cover image Peculiar Savage Beauty

Peculiar Savage Beauty

Jessica McCann. Perspective Books, $24 (422p) ISBN 978-0-9994602-0-7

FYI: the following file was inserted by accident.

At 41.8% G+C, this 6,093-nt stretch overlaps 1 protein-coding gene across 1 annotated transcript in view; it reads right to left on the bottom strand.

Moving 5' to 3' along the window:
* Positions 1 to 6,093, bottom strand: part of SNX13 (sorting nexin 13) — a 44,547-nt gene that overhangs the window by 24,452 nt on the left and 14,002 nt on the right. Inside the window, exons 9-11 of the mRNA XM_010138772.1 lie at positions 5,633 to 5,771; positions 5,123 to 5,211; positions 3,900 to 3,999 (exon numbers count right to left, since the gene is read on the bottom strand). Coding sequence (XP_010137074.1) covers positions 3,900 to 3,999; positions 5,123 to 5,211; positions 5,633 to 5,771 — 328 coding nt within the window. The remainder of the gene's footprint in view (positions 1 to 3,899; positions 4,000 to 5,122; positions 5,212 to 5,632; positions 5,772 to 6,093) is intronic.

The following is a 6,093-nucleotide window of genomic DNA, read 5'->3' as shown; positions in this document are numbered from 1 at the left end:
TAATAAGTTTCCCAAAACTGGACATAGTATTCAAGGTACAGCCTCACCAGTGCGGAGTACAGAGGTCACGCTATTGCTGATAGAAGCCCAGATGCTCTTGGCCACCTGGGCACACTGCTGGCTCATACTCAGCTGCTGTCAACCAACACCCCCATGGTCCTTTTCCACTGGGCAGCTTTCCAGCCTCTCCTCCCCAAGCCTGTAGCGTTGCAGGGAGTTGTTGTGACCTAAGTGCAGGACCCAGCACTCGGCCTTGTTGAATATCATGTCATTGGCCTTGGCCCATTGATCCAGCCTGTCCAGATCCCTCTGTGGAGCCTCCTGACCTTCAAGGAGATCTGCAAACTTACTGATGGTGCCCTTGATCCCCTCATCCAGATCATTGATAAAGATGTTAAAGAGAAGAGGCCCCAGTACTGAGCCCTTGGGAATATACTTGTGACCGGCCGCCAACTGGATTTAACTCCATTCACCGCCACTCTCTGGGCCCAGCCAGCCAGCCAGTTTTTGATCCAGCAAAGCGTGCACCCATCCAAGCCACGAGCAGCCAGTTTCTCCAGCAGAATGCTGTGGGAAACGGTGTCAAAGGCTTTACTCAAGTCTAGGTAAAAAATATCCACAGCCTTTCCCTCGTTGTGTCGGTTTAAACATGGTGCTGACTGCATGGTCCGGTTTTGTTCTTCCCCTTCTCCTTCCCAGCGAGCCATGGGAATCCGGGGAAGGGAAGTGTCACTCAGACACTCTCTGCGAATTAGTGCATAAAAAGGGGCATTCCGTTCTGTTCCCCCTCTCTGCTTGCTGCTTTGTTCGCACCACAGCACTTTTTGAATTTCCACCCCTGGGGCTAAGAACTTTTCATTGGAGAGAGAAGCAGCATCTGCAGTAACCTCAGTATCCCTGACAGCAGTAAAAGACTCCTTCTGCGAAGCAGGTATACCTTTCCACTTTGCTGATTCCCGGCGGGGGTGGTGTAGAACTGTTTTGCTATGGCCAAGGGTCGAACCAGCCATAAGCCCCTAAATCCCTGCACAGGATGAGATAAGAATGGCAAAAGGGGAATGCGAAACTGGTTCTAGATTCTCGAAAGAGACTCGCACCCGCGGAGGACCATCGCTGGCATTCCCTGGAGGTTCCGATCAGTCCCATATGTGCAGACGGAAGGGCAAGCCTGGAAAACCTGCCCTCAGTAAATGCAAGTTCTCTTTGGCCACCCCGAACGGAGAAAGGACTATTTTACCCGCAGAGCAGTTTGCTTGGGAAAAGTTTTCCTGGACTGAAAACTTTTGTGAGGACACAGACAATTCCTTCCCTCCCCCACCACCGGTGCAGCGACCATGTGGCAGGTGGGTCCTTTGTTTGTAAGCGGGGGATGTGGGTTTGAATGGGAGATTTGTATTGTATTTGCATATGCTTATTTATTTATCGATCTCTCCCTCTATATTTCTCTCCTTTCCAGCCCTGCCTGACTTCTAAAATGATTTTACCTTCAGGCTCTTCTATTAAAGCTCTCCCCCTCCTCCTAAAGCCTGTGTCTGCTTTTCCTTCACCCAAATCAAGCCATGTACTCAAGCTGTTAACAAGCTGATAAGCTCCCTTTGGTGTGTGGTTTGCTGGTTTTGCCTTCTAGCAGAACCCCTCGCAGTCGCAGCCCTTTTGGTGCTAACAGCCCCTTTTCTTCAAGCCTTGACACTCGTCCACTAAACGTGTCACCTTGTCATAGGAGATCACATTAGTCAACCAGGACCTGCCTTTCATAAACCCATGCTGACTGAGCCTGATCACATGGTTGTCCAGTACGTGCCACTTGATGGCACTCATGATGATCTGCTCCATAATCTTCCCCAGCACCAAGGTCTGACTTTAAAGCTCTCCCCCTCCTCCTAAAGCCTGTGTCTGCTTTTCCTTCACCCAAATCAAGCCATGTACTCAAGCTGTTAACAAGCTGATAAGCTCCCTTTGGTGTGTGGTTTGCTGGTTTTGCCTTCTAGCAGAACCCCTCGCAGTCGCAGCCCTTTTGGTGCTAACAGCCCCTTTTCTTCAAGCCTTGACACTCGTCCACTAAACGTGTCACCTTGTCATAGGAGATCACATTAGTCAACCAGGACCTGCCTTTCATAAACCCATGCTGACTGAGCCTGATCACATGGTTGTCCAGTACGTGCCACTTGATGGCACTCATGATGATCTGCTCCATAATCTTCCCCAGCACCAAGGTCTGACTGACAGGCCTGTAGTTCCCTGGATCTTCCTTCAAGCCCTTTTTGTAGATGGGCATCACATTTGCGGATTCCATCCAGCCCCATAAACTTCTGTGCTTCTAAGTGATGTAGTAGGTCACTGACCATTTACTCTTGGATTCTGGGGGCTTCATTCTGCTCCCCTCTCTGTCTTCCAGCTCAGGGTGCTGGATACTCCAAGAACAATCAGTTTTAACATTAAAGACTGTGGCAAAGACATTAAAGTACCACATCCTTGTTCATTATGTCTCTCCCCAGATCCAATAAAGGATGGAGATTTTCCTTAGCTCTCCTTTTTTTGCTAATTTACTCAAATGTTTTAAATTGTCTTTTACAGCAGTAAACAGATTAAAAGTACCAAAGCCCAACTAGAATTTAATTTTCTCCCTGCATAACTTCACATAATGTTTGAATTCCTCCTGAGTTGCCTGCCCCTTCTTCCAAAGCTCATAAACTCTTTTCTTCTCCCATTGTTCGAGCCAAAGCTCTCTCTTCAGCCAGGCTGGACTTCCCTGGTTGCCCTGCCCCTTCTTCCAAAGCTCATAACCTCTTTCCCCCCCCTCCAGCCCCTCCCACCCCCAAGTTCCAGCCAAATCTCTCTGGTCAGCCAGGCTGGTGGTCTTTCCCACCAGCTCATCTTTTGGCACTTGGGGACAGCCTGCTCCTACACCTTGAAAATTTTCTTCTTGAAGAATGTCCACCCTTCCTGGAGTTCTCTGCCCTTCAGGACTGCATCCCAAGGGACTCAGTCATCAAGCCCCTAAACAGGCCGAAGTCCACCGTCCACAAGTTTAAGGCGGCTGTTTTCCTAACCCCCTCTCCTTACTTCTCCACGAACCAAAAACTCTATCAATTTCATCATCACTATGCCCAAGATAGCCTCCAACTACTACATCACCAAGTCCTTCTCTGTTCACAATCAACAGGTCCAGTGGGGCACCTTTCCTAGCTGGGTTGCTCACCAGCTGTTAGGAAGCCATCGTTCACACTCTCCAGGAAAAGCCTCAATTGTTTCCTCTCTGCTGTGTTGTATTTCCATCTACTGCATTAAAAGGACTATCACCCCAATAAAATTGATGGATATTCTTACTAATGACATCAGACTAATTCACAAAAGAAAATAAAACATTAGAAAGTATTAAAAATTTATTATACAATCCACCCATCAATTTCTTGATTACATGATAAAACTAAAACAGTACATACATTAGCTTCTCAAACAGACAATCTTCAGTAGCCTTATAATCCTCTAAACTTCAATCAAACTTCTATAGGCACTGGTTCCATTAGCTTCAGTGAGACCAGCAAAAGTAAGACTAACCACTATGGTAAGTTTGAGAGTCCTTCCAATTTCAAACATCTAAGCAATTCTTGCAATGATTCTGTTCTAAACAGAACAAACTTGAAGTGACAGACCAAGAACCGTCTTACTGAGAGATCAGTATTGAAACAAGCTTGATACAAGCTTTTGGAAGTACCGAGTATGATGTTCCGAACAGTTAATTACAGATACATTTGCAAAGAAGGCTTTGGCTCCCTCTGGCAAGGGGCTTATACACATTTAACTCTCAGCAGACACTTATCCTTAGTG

The heart of McCann’s gripping, atmospheric novel, set in 1934 during the Dust Bowl, is an intrepid government geologist, Rosa Jean “RJ” Evans, who returns to her drought-stricken hometown to help farmers stop soil erosion and restore the land. The environmental devastation and human suffering are shocking to RJ, yet many of the residents of Vanham, Kans., do not welcome the interference of a government scientist, or a woman at that. RJ sets up soil experiments, gradually persuading some farmers to adopt her methods, while easing into friendships with brilliant, misunderstood Woody, who becomes her assistant, and Ethel, the owner of the local diner. RJ also falls in love with Harvey Clay, who wants to marry RJ and move to Wichita for a new life, yet he forces her to choose between marriage and her career. The dust storms depicted are graphic and terrible, none more so than the “black blizzard,” based on 1935’s Black Sunday. McCann is especially good at using the ever-present dust—gritty, dirty, seeping into homes, and infecting characters with “dust pneumonia”—to depict its devastation on humans, livestock, crops, and homes. McCann’s Dust Bowl saga meshes a seminal event in American history with a suspenseful plot and insightfully etched characters. (BookLife)